• No. 37 (19 March 1770)
  • We lament the mistakes of a good man, and do not begin to detest him until he affects to renounce his principles.
  • The injustice done to an individual is sometimes of service to the public. Facts are apt to alarm us more than the most dangerous principles.
  • I see through your whole life, one uniform plan to enlarge the power of the crown, at the expense of the liberty of the subject. To this object, your thoughts, words and actions have been constantly directed. In contempt or ignorance of the common law of England, you have made it your study to introduce into the court, where you preside, maxims of jurisprudence unknown to Englishmen. The Roman code, the law of nations, and the opinion of foreign civilians, are your perpetual theme;—but whoever heard you mention Magna Charta or the Bill of Rights with approbation or respect? By such treacherous arts, the noble simplicity and free spirit of our Saxon laws were first corrupted. The Norman conquest was not compleat, until Norman lawyers had introduced their laws, and reduced slavery to a system.—This one leading principle directs your interpretation of the laws, and accounts for your treatment of juries.
  • An honest man, like the true religion, appeals to the understanding, or modestly confides in the internal evidence of his conscience. The imposter employes force instead of argument, imposes silence where he cannot convince, and propagates his character by the sword.
  • The government of England is a government of law. We betray ourselves, we contradict the spirit of our laws, and we shake the whole system of English jurisprudence, whenever we entrust a discretionary power over the life, liberty, or fortune of the subject to any man, or set of men, whatsoever, upon a presumption that it will not be abused.
    • No. 46 (25 May 1771)
  • If individuals have no virtues, their vices may be of use to us.
    • No. 59 (5 October 1771)
  • The temple of fame is the shortest passage to riches and preferment.
    • No. 59 (5 October 1771)

Quotes about Junius edit

  • How comes this Junius to have broke through the cobwebs of the law, and to range uncontrolled, unpunished through the land? The myrmidons of the court have been long, and are still, pursuing him in vain. ... No sooner has he wounded one than he lays another dead at his feet. For my part, when I saw his attack upon the king, I own my blood ran cold. ... In short, after carrying away our royal eagle in his pounces, and dashing him against a rock, he has laid you prostrate. Kings, Lords, and Commons are but the sport of his fury. Were he a member of this House, what might not be expected from his knowledge, his firmness, and integrity? He would be easily known by his contempt of all danger, by his penetration, by his vigour. Nothing would escape his vigilance and activity. Bad ministers could conceal nothing from his sagacity; nor could promises or threats induce him to conceal any thing from the public.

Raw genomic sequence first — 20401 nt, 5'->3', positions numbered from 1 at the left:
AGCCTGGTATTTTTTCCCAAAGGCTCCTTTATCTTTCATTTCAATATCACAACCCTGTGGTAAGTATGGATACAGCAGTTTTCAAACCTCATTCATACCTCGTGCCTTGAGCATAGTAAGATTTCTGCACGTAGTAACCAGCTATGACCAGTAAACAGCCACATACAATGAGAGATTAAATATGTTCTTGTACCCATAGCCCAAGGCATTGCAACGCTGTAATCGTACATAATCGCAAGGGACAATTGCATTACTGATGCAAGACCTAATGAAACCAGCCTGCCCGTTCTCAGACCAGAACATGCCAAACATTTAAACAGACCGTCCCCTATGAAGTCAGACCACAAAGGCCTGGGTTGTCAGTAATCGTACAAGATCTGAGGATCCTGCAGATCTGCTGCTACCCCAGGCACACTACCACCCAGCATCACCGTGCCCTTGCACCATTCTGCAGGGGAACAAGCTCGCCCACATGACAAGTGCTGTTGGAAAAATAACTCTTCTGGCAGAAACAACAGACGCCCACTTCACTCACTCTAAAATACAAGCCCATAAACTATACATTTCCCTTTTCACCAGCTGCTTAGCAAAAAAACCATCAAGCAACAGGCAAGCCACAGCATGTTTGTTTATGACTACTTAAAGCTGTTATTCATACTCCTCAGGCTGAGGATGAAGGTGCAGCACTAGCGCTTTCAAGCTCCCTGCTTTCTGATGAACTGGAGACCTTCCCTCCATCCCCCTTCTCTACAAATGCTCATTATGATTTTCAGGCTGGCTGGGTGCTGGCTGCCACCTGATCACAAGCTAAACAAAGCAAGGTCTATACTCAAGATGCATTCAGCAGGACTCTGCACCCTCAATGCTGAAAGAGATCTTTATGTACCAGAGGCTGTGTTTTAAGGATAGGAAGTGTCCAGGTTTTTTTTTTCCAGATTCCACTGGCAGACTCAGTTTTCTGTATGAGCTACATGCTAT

• Edmund Burke, speech in the House of Commons (27 November 1770), quoted in The Parliamentary History of England: Vol. XVI (Hansard, 1813), columns 1154–1155
  • He has sometimes sported with lucky malice; but to him that knows his company, it is not hard to be sarcastic in a mask. ... Junius burst into notice with a blaze of impudence which has rarely glared upon the world before, and drew the rabble after him as a monster makes a show. When he had once provided for his safety by impenetrable secrecy, he had nothing to combat but truth and justice, enemies whom he knows to be feeble in the dark. ... out of the reach of danger, he has been bold: out of the reach of shame, he has been confident. As a rhetorician, he has had the art of persuading when he seconded desire; as a reasoner, he has convinced those who had no doubt before; as a moralist, he has taught that virtue may disgrace; and as a patriot, he has gratified the mean by insults on the high. Finding sedition ascendant, he has been able to advance it; finding the nation combustible, he has been able to inflame.
    • Samuel Johnson, Thoughts on the late transactions respecting the Falkland's Islands (1771), quoted in The Works of Samuel Johnson, L.L.D.: Vol. IV (1825), pp. 315–316